12. 12. Seismic Refraction 12
    13. 13. oscilloscopeSeismic Refraction ASTM D 5777 Note: Vp1 < Vp2Determine depth t1to rock layer, zR t2 t3 Vertical Geophones Source t4 (Plate) x1 x2 x3 Soil: Vp1zR x4 Rock: Vp2 13
    14. 14. oscilloscopeSeismic Refraction“Shortest path not necessarilythe fastest one” Vertical Geophones Source (Plate) Fastest path is the shortest one Soil: Vp1 Fastest path is NOT the shortest one Rock: Vp2 14
    15. 15. Geophysical Properties P - Wave Velocities Steel Intact Rocks Weathered Rocks Ice Till Resistivity Values (ConeTec & GeoProbe, 1997) Sand ClayWeathered Rocks Sea Water Glacial Till Fresh Water 0 1000 2000 3000 4000 5000 6000 7000 8000 Sands & Gravels Compression Wave Velocity, Vp (m/s) Loose Sands S - W ave V elocities Loam Steel Clay Intact Rocks 1 10 100 1000 10000 Weathered Rocks Ice Bulk Resistivity, ρ (ohm-meters) Till Sand Clay Sea Water Fresh Water }V s =0 0 1000 2000 3000 4000 Shear Wave Velocity, VS (m/s) 04/17/12 15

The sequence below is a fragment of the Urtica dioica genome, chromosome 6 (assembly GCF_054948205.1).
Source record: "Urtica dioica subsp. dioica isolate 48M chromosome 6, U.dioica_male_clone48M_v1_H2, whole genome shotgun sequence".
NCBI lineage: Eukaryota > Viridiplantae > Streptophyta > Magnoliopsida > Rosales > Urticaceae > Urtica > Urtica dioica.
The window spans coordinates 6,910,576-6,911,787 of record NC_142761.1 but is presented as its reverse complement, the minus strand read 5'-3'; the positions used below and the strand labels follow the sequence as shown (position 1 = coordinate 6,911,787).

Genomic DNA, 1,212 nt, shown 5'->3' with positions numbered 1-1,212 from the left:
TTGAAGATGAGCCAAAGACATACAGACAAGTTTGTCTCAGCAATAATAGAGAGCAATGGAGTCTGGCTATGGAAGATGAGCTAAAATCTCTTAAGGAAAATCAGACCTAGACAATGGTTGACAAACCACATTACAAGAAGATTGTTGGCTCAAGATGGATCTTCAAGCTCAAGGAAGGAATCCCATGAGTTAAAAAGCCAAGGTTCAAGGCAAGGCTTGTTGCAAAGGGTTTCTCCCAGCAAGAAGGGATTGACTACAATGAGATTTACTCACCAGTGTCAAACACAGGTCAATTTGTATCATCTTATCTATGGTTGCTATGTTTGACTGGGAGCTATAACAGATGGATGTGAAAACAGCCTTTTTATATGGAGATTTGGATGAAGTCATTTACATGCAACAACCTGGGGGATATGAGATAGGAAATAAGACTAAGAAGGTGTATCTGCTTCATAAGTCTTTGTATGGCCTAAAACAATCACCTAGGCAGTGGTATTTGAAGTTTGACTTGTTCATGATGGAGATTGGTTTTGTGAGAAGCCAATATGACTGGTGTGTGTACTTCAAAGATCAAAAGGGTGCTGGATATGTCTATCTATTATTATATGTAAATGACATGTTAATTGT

16. 16. Results from Seismic Refraction04/17/12 16
    17. 17. Resistivity Survey (summaries)- Electrical current is input into the ground and the resistivity of the various layers is measured. Different soil materials has different resisitivity.
    18. 18. Surface Wave TestsNon invasive method based on the geometric dispersion of Rayleighwaves, which are waves that travel along the ground surface resultingfrom a vertical impact or continuous vibration source (like waves inthe sea).The relationship between velocity of propagation of Rayleigh wavesand frequency can be determined experimentally analysing theparticle motion induced on the ground surface by the propagation.Seismic waves are generated using either impact sources or vibratorsand are detected using vertical velocity transducers (Geophones).The recorded ground motion is then analysed in the frequencydomain to estimate the experimental dispersion curve (therelationship between frequency and velocity).The experimental dispersion curve is finally used in an inversionprocess to estimate the variation with depth of the velocity ofpropagation of shear wave, which is linked to the small strainstiffness of the soil. G = ρ⋅ V 2 o sThe inversion process is based on the numerical propagation ofRayleigh wave propagation in layered linear elastic media. 18